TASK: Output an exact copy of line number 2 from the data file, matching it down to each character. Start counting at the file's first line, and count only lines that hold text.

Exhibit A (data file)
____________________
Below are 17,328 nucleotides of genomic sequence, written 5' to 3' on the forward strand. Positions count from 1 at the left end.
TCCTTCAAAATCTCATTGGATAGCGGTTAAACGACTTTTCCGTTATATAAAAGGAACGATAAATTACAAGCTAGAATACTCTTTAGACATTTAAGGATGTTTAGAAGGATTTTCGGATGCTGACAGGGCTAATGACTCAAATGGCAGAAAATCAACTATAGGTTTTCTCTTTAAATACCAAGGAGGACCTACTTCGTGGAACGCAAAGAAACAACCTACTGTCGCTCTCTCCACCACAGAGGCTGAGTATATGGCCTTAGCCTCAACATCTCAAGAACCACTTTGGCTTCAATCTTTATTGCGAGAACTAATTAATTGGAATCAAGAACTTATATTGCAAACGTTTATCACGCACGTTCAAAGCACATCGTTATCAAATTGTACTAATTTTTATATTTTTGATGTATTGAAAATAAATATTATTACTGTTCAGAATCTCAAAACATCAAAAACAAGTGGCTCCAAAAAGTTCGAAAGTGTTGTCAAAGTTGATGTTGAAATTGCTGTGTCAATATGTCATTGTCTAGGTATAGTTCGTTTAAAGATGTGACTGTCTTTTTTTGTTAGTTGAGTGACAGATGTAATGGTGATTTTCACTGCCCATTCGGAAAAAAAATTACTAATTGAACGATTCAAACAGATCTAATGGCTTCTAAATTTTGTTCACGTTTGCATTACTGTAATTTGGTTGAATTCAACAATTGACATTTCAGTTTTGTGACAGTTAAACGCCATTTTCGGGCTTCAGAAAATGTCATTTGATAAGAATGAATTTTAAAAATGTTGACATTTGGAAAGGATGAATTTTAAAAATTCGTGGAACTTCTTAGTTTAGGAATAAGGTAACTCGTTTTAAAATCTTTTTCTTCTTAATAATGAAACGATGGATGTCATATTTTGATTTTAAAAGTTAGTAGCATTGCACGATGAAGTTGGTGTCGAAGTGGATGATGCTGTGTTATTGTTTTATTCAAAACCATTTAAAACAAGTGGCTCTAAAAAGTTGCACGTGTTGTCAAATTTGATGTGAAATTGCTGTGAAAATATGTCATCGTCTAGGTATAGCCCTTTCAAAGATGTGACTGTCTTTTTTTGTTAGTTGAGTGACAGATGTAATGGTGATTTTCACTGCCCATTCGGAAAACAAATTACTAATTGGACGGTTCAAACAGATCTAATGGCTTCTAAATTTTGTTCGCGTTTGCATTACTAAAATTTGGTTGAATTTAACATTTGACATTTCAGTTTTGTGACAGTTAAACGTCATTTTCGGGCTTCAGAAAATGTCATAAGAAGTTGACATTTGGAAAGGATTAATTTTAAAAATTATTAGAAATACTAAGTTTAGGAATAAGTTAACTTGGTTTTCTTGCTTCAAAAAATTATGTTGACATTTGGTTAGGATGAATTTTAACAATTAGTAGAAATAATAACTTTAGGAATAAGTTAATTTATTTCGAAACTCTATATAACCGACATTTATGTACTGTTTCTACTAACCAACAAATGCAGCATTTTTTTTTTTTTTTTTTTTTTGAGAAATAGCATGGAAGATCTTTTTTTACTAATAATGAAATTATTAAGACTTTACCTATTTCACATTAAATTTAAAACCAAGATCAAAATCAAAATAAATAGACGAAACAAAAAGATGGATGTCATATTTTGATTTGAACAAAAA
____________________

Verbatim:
TCCTTCAAAATCTCATTGGATAGCGGTTAAACGACTTTTCCGTTATATAAAAGGAACGATAAATTACAAGCTAGAATACTCTTTAGACATTTAAGGATGTTTAGAAGGATTTTCGGATGCTGACAGGGCTAATGACTCAAATGGCAGAAAATCAACTATAGGTTTTCTCTTTAAATACCAAGGAGGACCTACTTCGTGGAACGCAAAGAAACAACCTACTGTCGCTCTCTCCACCACAGAGGCTGAGTATATGGCCTTAGCCTCAACATCTCAAGAACCACTTTGGCTTCAATCTTTATTGCGAGAACTAATTAATTGGAATCAAGAACTTATATTGCAAACGTTTATCACGCACGTTCAAAGCACATCGTTATCAAATTGTACTAATTTTTATATTTTTGATGTATTGAAAATAAATATTATTACTGTTCAGAATCTCAAAACATCAAAAACAAGTGGCTCCAAAAAGTTCGAAAGTGTTGTCAAAGTTGATGTTGAAATTGCTGTGTCAATATGTCATTGTCTAGGTATAGTTCGTTTAAAGATGTGACTGTCTTTTTTTGTTAGTTGAGTGACAGATGTAATGGTGATTTTCACTGCCCATTCGGAAAAAAAATTACTAATTGAACGATTCAAACAGATCTAATGGCTTCTAAATTTTGTTCACGTTTGCATTACTGTAATTTGGTTGAATTCAACAATTGACATTTCAGTTTTGTGACAGTTAAACGCCATTTTCGGGCTTCAGAAAATGTCATTTGATAAGAATGAATTTTAAAAATGTTGACATTTGGAAAGGATGAATTTTAAAAATTCGTGGAACTTCTTAGTTTAGGAATAAGGTAACTCGTTTTAAAATCTTTTTCTTCTTAATAATGAAACGATGGATGTCATATTTTGATTTTAAAAGTTAGTAGCATTGCACGATGAAGTTGGTGTCGAAGTGGATGATGCTGTGTTATTGTTTTATTCAAAACCATTTAAAACAAGTGGCTCTAAAAAGTTGCACGTGTTGTCAAATTTGATGTGAAATTGCTGTGAAAATATGTCATCGTCTAGGTATAGCCCTTTCAAAGATGTGACTGTCTTTTTTTGTTAGTTGAGTGACAGATGTAATGGTGATTTTCACTGCCCATTCGGAAAACAAATTACTAATTGGACGGTTCAAACAGATCTAATGGCTTCTAAATTTTGTTCGCGTTTGCATTACTAAAATTTGGTTGAATTTAACATTTGACATTTCAGTTTTGTGACAGTTAAACGTCATTTTCGGGCTTCAGAAAATGTCATAAGAAGTTGACATTTGGAAAGGATTAATTTTAAAAATTATTAGAAATACTAAGTTTAGGAATAAGTTAACTTGGTTTTCTTGCTTCAAAAAATTATGTTGACATTTGGTTAGGATGAATTTTAACAATTAGTAGAAATAATAACTTTAGGAATAAGTTAATTTATTTCGAAACTCTATATAACCGACATTTATGTACTGTTTCTACTAACCAACAAATGCAGCATTTTTTTTTTTTTTTTTTTTTTGAGAAATAGCATGGAAGATCTTTTTTTACTAATAATGAAATTATTAAGACTTTACCTATTTCACATTAAATTTAAAACCAAGATCAAAATCAAAATAAATAGACGAAACAAAAAGATGGATGTCATATTTTGATTTGAACAAAAA